The “Government” vs. Captain Justice? 
Posted: 14 November 2013 11:08 AM   [ Ignore ]
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This is only loosely language related, but it falls within the use of language writ large, I think, and it is too funny not to mention.

The often hilarious blog “Lowering the Bar” recently featured this story about a prosecuting attorney who filed a motion that sought to ban the defense attorney from referring to him as “the Government.” The prosecutor argued that the defense counsel was using the term in a derogatory way, and should be made to stop doing that.  The defense attorney noted that the motion should be denied because the prosecutor did not support it with any citation to any legal authority and that granting the motion would violate his First Amendment rights.  He then humiliated the prosecutor by pointing out the absurdity of the argument by insisting that the prosecutor should not be allowed to call him “the defense” as that has negative connotations (therefore, he should be referred to as “the Resistance"), and his client should be referred to as “that innocent man” not “the accused” (since the accused are presumed innocent until proven guilty, which, by definition, has not yet occurred), and that if, as the prosecutor suggested, the prosecutor should be referred to as “General” So-and-So, then he should be referred to as “Captain Justice” (defense counsel had the good fortune of having the surname “Justice").

Quite hilarious, but I think there is a semi-interesting point here.  FWIW, I think it’s true that the phrase “the Government” has negative connotations in some circumstances, and it is not uncommon for defense counsel to play on those negative connotations to their advantage.  It is also true that facially neutral terms, like “the Government”, can be said with a certain sneer or intonation that makes them plainly derogatory, and, if a term is used with a certain sneer or intonation enough times, it can carry a derogatory tone even without a visible sneer or a distinct intonation.  But, none of that is a justifiable reason to forbid a defense attorney from using a facially neutral term like “the Government” in the course of defending a client.  As the defense counsel implies, many other terms, including the accused, the suspect, or even the defendant, have just the same sort of negative connotations (if not more so) and can be (and not uncommonly are) used by prosecutors for the same sort of rhetorical effect for which “the Government” is used by defense counsel.  And, certainly, “the defense” can be said, and not uncommonly is said, with a slightly disparaging intonation.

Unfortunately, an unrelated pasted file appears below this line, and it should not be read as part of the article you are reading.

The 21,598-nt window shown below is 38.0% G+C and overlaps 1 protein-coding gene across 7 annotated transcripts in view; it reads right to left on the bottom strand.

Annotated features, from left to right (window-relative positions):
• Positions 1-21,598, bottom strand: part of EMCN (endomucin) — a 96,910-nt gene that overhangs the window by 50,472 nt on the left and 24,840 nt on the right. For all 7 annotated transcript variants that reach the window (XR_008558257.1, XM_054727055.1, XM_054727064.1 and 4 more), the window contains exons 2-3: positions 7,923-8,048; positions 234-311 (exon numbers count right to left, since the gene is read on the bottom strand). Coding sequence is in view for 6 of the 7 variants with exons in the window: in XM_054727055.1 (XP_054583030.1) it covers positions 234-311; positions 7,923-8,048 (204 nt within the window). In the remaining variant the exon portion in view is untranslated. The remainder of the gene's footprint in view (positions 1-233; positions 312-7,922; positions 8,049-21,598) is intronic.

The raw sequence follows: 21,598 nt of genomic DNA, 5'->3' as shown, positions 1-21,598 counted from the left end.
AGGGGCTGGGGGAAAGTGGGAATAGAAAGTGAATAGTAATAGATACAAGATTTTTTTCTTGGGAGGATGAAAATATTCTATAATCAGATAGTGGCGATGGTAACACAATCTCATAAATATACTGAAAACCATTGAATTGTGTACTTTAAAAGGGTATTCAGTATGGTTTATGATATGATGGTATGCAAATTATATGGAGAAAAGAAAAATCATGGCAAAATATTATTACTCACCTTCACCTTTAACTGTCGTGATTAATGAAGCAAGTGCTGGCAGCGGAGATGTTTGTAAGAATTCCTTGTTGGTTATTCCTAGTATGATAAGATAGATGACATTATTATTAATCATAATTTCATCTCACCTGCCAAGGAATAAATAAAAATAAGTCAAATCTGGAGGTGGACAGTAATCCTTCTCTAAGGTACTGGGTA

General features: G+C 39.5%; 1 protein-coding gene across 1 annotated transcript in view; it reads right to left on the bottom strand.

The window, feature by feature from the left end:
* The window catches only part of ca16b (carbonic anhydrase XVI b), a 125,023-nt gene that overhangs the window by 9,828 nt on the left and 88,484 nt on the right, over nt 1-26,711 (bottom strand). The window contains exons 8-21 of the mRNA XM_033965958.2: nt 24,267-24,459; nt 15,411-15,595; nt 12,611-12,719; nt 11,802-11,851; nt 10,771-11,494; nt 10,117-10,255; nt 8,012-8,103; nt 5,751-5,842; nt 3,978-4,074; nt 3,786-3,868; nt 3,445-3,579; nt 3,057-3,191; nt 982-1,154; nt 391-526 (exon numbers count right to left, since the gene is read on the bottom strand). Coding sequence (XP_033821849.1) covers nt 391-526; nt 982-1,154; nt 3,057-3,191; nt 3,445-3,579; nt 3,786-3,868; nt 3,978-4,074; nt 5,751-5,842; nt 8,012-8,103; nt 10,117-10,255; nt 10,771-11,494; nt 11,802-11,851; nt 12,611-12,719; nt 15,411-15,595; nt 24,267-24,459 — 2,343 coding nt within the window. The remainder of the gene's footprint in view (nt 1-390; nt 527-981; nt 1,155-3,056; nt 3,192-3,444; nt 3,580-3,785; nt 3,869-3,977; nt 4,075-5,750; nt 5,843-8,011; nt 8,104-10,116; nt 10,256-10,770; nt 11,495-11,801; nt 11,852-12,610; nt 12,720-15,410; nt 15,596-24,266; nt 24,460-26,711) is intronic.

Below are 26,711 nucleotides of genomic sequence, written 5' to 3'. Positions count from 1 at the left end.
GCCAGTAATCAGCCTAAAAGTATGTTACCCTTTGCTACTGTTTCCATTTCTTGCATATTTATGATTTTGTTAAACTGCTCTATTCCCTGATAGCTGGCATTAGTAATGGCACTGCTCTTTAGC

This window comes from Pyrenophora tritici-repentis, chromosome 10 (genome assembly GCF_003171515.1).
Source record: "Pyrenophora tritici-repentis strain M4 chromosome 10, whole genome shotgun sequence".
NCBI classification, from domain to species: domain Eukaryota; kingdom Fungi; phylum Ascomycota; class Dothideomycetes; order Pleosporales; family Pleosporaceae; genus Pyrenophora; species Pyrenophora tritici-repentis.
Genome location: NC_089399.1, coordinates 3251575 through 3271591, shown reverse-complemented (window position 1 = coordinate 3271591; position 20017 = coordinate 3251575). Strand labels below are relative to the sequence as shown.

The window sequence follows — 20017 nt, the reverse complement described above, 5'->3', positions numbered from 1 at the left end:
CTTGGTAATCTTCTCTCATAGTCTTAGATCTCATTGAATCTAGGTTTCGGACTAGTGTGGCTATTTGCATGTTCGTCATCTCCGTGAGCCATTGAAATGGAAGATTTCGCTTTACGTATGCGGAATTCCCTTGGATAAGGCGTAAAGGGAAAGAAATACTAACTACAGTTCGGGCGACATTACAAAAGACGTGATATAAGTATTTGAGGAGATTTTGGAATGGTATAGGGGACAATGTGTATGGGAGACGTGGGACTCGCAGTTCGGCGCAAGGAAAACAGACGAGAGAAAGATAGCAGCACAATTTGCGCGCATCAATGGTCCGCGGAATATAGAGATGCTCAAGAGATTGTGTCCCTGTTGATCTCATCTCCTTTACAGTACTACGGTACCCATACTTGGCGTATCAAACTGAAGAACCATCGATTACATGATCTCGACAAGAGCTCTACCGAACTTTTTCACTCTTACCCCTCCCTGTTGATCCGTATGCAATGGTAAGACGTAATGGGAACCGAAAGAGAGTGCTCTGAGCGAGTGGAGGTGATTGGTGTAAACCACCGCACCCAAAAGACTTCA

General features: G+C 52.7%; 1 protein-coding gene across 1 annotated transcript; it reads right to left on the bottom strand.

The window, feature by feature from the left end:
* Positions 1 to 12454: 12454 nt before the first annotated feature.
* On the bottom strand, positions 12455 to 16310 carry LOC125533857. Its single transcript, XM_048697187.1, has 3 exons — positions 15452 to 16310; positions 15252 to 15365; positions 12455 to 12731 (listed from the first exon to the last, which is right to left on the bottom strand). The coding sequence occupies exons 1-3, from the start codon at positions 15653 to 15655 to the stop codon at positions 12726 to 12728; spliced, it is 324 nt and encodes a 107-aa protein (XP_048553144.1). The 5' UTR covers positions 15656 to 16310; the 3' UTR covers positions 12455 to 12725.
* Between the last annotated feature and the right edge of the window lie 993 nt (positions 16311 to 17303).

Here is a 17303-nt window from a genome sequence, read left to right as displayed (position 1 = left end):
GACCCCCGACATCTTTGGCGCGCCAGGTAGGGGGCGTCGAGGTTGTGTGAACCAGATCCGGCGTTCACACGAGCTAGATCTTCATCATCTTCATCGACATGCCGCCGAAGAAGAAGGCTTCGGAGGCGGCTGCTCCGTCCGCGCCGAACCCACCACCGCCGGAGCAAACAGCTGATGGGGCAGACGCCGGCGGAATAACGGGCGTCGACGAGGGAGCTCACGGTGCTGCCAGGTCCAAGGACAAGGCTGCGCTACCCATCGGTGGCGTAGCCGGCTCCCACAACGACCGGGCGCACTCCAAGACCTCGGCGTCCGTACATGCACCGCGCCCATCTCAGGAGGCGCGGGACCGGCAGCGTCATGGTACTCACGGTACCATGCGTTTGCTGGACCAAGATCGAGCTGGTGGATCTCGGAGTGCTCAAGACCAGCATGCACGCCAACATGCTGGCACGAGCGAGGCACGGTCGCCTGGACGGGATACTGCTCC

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Posted: 14 November 2013 11:11 PM   [ Ignore ]   [ # 1 ]
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FWIW, I think it’s true that the phrase “the Government” has negative connotations in some circumstances

Which is a somewhat sad reflection on the state of modern politics…

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Posted: 15 November 2013 04:23 AM   [ Ignore ]   [ # 2 ]
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Rightpondians should bear in mind the distinction in usage. Government over here is not used in the sense of the party that is in power at any particular moment. It’s not the Obama government, but the Obama administration. The negative associations that the word government has are less a question of partisan politics and more that of the perception of public sector incompetence, mixed with a distrust of anyone in power.

(Old associations are hard to shake. When I said “here,” I meant in the United States. Here in Canada, government is indeed used in the sense of the party in power.)

[ Edited: 15 November 2013 04:27 AM by Dave Wilton ]
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Posted: 15 November 2013 06:37 AM   [ Ignore ]   [ # 3 ]